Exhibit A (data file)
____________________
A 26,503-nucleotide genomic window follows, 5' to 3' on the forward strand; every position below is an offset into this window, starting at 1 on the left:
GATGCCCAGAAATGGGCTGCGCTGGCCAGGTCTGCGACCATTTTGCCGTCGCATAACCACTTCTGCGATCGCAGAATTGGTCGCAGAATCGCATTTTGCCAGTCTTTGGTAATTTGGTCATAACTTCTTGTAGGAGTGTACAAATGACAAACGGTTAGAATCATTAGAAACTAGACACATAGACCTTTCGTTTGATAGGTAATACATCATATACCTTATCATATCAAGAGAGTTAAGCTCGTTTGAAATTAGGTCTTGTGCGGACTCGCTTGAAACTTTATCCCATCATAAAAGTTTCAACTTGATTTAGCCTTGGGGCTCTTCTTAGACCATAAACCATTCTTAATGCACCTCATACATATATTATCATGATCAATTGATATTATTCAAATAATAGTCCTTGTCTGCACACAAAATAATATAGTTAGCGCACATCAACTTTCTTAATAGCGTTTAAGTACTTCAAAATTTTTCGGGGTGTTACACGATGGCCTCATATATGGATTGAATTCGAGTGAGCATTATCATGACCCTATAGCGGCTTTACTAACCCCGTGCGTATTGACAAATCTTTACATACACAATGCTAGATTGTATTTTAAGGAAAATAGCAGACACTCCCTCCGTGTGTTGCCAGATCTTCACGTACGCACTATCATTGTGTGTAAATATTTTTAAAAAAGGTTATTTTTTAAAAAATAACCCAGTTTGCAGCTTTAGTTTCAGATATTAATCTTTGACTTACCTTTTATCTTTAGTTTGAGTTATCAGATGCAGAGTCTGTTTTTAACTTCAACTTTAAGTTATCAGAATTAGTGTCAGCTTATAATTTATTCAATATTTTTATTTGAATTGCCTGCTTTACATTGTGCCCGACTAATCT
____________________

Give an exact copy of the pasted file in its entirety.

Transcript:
A 26,503-nucleotide genomic window follows, 5' to 3' on the forward strand; every position below is an offset into this window, starting at 1 on the left:
GATGCCCAGAAATGGGCTGCGCTGGCCAGGTCTGCGACCATTTTGCCGTCGCATAACCACTTCTGCGATCGCAGAATTGGTCGCAGAATCGCATTTTGCCAGTCTTTGGTAATTTGGTCATAACTTCTTGTAGGAGTGTACAAATGACAAACGGTTAGAATCATTAGAAACTAGACACATAGACCTTTCGTTTGATAGGTAATACATCATATACCTTATCATATCAAGAGAGTTAAGCTCGTTTGAAATTAGGTCTTGTGCGGACTCGCTTGAAACTTTATCCCATCATAAAAGTTTCAACTTGATTTAGCCTTGGGGCTCTTCTTAGACCATAAACCATTCTTAATGCACCTCATACATATATTATCATGATCAATTGATATTATTCAAATAATAGTCCTTGTCTGCACACAAAATAATATAGTTAGCGCACATCAACTTTCTTAATAGCGTTTAAGTACTTCAAAATTTTTCGGGGTGTTACACGATGGCCTCATATATGGATTGAATTCGAGTGAGCATTATCATGACCCTATAGCGGCTTTACTAACCCCGTGCGTATTGACAAATCTTTACATACACAATGCTAGATTGTATTTTAAGGAAAATAGCAGACACTCCCTCCGTGTGTTGCCAGATCTTCACGTACGCACTATCATTGTGTGTAAATATTTTTAAAAAAGGTTATTTTTTAAAAAATAACCCAGTTTGCAGCTTTAGTTTCAGATATTAATCTTTGACTTACCTTTTATCTTTAGTTTGAGTTATCAGATGCAGAGTCTGTTTTTAACTTCAACTTTAAGTTATCAGAATTAGTGTCAGCTTATAATTTATTCAATATTTTTATTTGAATTGCCTGCTTTACATTGTGCCCGACTAATCT